Gulls, sentinels of bacteria in the environment
Seagulls birds can spread antibiotic-resistant bacteria that circulate in the wild
Credit: Marta Cerdà (CReSA-IRTA)
Gulls are one of the main wild birds that act as reservoirs of Campylobacter and Salmonella, two most relevant intestinal antibiotic-resistant bacteria causing gastroenteritis in humans. Therefore, according to an article published in the journal Science of the Total Environment seagulls could act as sentinels of the antibiotic pressure in the environment.
The study was carried out by experts of the Faculty of Biology and the Biodiversity Research Institute (IRBio) of the University of Barcelona, and the Institute of Agrifood Research and Technology (IRTA).
Resistant bacteria to antibiotics represent a serious problem for human health and other species since they can harden the treatment of bacterial infections. According to the experts, wildlife fauna is a reservoir of resistant and multiresistant strains of bacteria and in particular, some animals -for instance, birds- have a great ability to spread these around the environment with their local and migratory movements.
Researchers analyzed nine colonies of two colonies of Southern Europe gulls, the yellow legged gull (Larus michahellis), and audouin’s gull (Larus audouinii), an endemic species of the Mediterranean. All colonies featured bacteria from the Campylobacter and Salmonella genera, including resistant strains to antibiotics. “These bacteria are the main cause of gastroenteritis in humans. Largely, we isolated the Campylobacter jejuni species, as well as some Salmonella serotypes common in human salmonellosis outbreaks, such as Salmonella Typhimurium”, notes Marta Cerdà, researcher at IRTA’s Animal Health Research Centre (CReSA).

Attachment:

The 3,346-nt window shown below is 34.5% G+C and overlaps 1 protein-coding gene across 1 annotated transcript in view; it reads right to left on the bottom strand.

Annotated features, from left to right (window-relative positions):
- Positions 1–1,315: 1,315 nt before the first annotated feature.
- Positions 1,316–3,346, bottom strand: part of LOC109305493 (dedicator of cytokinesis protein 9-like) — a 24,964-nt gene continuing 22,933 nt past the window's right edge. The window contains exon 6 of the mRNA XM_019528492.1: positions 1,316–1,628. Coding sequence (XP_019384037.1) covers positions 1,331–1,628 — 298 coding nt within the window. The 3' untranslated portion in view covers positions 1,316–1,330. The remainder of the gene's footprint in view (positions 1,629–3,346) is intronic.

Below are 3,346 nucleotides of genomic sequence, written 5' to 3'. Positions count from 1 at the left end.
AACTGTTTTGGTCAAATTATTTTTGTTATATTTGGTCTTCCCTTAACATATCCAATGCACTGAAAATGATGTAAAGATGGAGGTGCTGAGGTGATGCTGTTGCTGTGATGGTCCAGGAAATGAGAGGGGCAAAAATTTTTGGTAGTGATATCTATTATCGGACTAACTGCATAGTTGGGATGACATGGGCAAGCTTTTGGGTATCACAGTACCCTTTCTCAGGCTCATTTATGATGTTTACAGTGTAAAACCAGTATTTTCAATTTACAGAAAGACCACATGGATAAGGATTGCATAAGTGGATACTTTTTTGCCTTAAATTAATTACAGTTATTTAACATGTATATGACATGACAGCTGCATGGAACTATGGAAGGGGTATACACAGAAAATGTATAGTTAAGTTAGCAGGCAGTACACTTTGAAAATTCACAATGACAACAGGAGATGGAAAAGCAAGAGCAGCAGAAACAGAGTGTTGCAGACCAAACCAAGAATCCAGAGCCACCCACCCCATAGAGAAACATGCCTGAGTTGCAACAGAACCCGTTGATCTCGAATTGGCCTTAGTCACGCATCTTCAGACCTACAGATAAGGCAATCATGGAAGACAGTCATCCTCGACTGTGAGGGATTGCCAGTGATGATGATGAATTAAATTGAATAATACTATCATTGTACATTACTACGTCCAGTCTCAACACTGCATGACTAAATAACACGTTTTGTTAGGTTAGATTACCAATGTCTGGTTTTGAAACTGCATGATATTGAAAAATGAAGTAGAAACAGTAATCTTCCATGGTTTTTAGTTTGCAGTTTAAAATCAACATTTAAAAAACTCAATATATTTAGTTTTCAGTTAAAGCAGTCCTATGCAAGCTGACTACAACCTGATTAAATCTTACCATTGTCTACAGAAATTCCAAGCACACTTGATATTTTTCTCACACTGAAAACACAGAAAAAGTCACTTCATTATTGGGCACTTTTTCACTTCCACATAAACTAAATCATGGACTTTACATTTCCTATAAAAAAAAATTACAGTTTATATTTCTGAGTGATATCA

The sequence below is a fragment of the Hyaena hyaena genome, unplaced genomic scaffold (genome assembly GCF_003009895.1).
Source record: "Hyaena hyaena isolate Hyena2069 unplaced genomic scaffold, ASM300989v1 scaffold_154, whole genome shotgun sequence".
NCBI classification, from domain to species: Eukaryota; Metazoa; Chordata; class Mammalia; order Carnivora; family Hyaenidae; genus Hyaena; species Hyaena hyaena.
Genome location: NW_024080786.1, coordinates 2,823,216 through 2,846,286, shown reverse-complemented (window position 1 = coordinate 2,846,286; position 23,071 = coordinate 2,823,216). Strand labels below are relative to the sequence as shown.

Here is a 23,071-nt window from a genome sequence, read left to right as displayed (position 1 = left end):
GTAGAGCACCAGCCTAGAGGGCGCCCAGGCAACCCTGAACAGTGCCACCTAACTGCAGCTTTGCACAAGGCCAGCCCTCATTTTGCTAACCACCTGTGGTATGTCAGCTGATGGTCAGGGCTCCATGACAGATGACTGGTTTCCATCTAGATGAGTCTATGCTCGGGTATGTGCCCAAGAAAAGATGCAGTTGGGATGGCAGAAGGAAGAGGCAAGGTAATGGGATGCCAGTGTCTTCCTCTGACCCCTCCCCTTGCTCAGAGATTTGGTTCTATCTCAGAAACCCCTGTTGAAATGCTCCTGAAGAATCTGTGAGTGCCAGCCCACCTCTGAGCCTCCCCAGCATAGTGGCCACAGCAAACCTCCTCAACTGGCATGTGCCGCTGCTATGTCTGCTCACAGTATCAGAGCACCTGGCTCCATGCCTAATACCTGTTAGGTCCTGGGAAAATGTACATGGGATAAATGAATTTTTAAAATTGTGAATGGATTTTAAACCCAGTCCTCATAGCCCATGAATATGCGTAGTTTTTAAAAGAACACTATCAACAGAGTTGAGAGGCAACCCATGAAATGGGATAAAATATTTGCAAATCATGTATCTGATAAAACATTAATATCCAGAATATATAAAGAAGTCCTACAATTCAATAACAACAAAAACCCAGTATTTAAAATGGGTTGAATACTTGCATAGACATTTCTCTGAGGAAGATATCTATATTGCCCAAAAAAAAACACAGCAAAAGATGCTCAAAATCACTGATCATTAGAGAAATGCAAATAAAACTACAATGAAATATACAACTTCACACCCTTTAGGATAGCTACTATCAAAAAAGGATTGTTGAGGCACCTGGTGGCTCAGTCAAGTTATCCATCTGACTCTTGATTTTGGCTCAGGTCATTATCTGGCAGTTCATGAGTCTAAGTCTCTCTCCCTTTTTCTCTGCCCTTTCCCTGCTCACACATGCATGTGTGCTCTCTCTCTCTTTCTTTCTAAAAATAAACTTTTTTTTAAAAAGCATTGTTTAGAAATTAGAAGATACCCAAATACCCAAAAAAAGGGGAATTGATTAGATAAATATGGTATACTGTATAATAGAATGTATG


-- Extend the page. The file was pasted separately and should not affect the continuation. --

Resistant bacteria’s threat to wildlife
In many industrialized countries, the main source of infection regarding these pathogens in humans is the consumption and handling of contaminated food from bird origins (specially meat and eggs). However, apart from these production animals, wild fauna plays a relevant role in the epidemiology of these bacterial infections. “Gulls are getting more used to find food in urban areas or landfills, where they find many leftovers. Therefore, these are likely to get infected by human-origin bacteria”, notes professor Jacob González-Solís Bou, head of the Group on Seabird Ecology and member of the Department of Evolutionary Biology, Ecology and Environmental Sciences and the Biodiversity Research Institute (IRBio) of the UB.
Moreover, gulls spread these bacteria around different parts of the territory with their local and migratory movements, favouring these resistant bacteria to move around the environment permanently. In general, these bacteria are not dangerous to gulls nor the wildlife, although certain salmonellosis outbreaks that caused the death of bird colonies (in the United States) have been detected.
“It is crucial to study the presence of resistent bacteria in wild fauna considering a one health approach, mainly in these cases of pathogens that can affect both animals and people”, conclude the experts.
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